Issue compiled and edited by Kathryn Arnold, Ross Brown, Gerald Ankley and John Sumpter
Expanding and aging human populations require ever increasing amounts of pharmaceuticals to maintain health. Recent studies have revealed that pharmaceuticals, both human and veterinary, disperse widely in aquatic and terrestrial environments with uptake into a range of organisms. Pharmaceuticals are designed to have biological actions at low concentrations rendering them potentially potent environmental contaminants. The potential risks that pharmaceuticals pose to the health and long-term viability of wild animals and ecosystems are only beginning to be assessed and understood.
This theme issue introduces the latest research investigating the risks of environmentally relevant concentrations of pharmaceuticals to vertebrate wildlife. In some cases the effects can be dramatic, such as the near extinction of three species of vulture in India after eating the carcasses of livestock that had been treated with the anti-inflammatory diclofenac. However, this issue also shows that effects can be more subtle but still have potentially significant impacts. Changes to behaviour of fish and birds after exposure to low concentrations of psychiatric drugs can alter foraging patterns, activity levels and risk taking. With thousands of pharmaceuticals in use globally, this issue presents approaches for prioritising which products have the potential to cause harm to wildlife and ecosystems. Given the many benefits of pharmaceuticals, there is a need for science to deliver better estimates of the environmental risks posed by pharmaceuticals.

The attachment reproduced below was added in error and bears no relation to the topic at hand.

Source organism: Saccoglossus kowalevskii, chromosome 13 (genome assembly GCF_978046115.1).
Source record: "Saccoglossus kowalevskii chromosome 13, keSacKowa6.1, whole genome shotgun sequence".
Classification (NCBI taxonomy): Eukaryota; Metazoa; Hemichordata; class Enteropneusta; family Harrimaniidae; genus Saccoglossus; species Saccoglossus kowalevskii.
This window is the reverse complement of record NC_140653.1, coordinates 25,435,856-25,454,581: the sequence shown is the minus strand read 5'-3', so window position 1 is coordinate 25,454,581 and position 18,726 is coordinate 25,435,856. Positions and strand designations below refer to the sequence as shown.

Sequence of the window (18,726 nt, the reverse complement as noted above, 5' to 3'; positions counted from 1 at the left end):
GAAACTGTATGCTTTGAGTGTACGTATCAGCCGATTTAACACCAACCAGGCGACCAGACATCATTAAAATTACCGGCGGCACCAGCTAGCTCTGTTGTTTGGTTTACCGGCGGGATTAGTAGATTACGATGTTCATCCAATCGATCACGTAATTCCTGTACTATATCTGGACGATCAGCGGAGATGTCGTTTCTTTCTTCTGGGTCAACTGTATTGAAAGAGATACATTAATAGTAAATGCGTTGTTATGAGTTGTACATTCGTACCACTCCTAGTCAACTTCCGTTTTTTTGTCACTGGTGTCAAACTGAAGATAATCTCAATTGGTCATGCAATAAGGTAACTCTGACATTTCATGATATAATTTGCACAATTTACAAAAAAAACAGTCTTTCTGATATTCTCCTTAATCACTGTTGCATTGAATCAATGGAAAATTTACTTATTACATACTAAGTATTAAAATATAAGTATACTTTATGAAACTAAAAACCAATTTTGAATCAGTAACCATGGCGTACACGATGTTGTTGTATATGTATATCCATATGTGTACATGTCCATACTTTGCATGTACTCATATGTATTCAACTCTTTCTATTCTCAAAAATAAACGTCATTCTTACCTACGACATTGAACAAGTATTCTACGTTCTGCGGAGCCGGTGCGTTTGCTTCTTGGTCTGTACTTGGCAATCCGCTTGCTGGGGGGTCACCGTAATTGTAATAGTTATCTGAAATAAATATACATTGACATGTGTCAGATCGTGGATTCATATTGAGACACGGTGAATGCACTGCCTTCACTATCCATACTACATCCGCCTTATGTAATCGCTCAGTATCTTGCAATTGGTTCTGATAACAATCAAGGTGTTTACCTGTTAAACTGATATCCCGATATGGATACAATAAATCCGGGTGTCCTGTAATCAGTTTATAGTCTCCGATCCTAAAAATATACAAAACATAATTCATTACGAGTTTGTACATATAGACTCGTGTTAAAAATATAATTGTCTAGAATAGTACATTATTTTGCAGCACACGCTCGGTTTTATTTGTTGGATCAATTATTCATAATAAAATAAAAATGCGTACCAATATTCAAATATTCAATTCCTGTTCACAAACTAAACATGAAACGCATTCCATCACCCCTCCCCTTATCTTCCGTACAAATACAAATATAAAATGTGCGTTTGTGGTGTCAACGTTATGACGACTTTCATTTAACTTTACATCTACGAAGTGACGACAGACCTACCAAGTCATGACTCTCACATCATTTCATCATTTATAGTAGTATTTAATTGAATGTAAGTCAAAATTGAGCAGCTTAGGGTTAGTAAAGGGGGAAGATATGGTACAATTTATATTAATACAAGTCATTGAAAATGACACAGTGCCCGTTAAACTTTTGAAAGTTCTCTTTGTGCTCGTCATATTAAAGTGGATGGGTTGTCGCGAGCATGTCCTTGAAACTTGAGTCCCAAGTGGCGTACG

This issue arose from a Royal Society-funded Research Fellow International Scientific Seminar held in April 2013. An open access meeting report was published in Biology Letters in August 2013.
Guest editor Kathryn Arnold speaks to Ruth Milne about the issue.
Kathryn Arnold speaks to Ruth Milne about her paper Behavioural and physiological responses of birds to environmentally relevant concentrations of an antidepressant, which talks about the effects of Prozac on starlings.
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